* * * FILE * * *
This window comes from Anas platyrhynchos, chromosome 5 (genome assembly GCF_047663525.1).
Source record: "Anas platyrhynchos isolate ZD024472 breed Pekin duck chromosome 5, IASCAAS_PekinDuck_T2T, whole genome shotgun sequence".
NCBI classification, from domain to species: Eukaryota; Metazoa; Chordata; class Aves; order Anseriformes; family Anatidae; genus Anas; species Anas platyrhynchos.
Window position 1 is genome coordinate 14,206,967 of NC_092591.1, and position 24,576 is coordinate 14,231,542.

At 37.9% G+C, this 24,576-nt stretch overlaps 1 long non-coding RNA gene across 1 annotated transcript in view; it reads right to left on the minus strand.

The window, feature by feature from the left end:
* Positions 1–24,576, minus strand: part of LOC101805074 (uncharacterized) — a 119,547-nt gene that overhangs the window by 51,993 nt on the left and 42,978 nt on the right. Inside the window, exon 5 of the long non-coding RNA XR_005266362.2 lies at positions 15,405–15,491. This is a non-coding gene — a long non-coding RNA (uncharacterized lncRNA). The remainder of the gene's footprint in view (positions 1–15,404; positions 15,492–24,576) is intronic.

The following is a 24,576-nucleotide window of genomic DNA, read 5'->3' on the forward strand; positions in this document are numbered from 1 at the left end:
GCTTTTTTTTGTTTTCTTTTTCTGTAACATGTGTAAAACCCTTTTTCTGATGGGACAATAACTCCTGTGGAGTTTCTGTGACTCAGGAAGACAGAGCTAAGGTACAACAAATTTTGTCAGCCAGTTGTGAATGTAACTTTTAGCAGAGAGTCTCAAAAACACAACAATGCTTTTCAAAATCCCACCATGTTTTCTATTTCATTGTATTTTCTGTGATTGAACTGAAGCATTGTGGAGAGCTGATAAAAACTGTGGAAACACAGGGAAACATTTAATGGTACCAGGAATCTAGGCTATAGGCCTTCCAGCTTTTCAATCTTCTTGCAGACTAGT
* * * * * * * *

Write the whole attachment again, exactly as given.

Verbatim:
This window comes from Anas platyrhynchos, chromosome 5 (genome assembly GCF_047663525.1).
Source record: "Anas platyrhynchos isolate ZD024472 breed Pekin duck chromosome 5, IASCAAS_PekinDuck_T2T, whole genome shotgun sequence".
NCBI classification, from domain to species: Eukaryota; Metazoa; Chordata; class Aves; order Anseriformes; family Anatidae; genus Anas; species Anas platyrhynchos.
Window position 1 is genome coordinate 14,206,967 of NC_092591.1, and position 24,576 is coordinate 14,231,542.

At 37.9% G+C, this 24,576-nt stretch overlaps 1 long non-coding RNA gene across 1 annotated transcript in view; it reads right to left on the minus strand.

The window, feature by feature from the left end:
* Positions 1–24,576, minus strand: part of LOC101805074 (uncharacterized) — a 119,547-nt gene that overhangs the window by 51,993 nt on the left and 42,978 nt on the right. Inside the window, exon 5 of the long non-coding RNA XR_005266362.2 lies at positions 15,405–15,491. This is a non-coding gene — a long non-coding RNA (uncharacterized lncRNA). The remainder of the gene's footprint in view (positions 1–15,404; positions 15,492–24,576) is intronic.

The following is a 24,576-nucleotide window of genomic DNA, read 5'->3' on the forward strand; positions in this document are numbered from 1 at the left end:
GCTTTTTTTTGTTTTCTTTTTCTGTAACATGTGTAAAACCCTTTTTCTGATGGGACAATAACTCCTGTGGAGTTTCTGTGACTCAGGAAGACAGAGCTAAGGTACAACAAATTTTGTCAGCCAGTTGTGAATGTAACTTTTAGCAGAGAGTCTCAAAAACACAACAATGCTTTTCAAAATCCCACCATGTTTTCTATTTCATTGTATTTTCTGTGATTGAACTGAAGCATTGTGGAGAGCTGATAAAAACTGTGGAAACACAGGGAAACATTTAATGGTACCAGGAATCTAGGCTATAGGCCTTCCAGCTTTTCAATCTTCTTGCAGACTAGT